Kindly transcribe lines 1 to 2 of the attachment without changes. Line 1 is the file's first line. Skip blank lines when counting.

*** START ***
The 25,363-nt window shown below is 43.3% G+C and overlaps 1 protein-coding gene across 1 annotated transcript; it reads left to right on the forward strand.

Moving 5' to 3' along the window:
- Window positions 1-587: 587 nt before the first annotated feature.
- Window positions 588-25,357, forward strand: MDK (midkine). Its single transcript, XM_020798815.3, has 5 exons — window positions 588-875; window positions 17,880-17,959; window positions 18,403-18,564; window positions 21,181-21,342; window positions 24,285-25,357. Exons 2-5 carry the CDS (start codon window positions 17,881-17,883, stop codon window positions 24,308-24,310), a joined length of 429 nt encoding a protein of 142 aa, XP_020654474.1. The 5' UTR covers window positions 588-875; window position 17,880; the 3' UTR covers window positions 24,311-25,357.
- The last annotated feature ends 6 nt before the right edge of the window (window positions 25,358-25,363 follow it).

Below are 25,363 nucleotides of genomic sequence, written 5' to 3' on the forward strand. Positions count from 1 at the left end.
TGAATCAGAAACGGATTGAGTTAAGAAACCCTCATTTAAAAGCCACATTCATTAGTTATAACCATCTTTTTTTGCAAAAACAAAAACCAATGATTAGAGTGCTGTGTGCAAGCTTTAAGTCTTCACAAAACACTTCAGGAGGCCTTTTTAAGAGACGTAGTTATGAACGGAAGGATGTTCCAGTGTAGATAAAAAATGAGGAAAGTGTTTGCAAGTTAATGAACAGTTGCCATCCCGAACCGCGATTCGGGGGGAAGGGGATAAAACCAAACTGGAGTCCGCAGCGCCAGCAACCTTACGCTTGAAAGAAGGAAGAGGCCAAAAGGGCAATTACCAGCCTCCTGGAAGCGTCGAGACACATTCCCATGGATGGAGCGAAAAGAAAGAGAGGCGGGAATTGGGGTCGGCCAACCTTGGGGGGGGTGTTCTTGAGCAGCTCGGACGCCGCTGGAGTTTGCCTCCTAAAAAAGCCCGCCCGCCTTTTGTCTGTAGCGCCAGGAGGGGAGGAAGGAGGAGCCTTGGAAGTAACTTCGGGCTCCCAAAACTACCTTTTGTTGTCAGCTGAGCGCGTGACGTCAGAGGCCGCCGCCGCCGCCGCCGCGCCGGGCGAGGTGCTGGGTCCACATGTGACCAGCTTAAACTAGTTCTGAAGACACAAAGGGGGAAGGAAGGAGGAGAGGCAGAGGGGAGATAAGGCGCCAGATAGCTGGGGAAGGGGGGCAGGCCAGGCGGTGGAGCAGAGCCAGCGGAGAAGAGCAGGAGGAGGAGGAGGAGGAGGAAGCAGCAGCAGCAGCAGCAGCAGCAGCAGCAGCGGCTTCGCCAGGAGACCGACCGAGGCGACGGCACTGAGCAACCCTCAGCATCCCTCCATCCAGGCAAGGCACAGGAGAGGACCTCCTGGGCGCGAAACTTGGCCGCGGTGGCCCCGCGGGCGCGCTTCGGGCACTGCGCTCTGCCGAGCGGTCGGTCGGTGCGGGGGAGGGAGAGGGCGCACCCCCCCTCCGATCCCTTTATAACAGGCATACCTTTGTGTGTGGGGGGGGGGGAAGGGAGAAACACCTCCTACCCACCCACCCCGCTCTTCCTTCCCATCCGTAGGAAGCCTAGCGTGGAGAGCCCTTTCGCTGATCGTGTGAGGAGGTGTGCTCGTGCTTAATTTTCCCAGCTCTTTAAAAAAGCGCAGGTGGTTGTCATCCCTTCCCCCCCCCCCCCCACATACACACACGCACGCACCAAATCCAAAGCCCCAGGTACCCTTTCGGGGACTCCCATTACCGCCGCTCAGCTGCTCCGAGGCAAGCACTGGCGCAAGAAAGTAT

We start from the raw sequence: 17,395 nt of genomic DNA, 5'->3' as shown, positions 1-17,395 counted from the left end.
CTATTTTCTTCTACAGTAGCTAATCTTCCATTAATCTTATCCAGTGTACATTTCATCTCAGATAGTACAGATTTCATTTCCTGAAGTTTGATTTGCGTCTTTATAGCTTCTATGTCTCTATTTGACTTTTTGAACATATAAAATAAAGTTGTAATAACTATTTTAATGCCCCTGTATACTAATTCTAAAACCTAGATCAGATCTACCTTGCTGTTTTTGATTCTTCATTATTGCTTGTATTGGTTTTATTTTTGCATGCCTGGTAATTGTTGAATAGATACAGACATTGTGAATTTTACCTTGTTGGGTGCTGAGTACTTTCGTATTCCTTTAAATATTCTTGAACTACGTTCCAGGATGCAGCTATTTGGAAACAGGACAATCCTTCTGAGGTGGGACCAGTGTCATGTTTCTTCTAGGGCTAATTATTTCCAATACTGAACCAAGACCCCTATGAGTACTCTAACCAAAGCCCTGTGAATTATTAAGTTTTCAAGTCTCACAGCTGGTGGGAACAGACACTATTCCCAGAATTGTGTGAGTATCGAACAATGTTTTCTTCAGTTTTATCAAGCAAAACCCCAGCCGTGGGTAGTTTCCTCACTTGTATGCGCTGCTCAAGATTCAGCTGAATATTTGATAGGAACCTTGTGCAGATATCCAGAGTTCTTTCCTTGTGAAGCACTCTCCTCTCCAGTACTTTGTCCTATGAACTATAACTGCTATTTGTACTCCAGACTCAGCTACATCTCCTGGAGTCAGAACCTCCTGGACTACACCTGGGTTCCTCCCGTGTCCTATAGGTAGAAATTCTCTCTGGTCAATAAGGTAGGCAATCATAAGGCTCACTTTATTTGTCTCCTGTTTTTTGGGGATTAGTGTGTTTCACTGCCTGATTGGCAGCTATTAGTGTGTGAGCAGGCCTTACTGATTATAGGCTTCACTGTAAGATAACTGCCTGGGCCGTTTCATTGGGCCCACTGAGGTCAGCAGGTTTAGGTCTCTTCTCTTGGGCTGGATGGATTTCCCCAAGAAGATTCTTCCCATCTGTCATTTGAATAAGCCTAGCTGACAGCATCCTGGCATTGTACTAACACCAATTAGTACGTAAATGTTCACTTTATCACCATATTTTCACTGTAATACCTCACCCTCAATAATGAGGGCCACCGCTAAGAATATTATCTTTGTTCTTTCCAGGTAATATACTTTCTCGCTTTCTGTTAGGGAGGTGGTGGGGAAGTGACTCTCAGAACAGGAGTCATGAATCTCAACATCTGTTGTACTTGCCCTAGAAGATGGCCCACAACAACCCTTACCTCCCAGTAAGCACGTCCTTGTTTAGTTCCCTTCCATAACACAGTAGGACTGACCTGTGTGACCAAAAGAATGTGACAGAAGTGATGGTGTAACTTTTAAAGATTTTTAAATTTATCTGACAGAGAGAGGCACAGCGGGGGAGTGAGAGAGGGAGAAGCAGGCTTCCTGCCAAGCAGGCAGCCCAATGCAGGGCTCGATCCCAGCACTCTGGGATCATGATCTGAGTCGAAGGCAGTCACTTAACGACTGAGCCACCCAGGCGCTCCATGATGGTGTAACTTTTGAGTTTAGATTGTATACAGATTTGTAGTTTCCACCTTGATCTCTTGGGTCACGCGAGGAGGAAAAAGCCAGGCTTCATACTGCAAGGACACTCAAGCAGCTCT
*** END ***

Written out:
The 25,363-nt window shown below is 43.3% G+C and overlaps 1 protein-coding gene across 1 annotated transcript; it reads left to right on the forward strand.

Moving 5' to 3' along the window: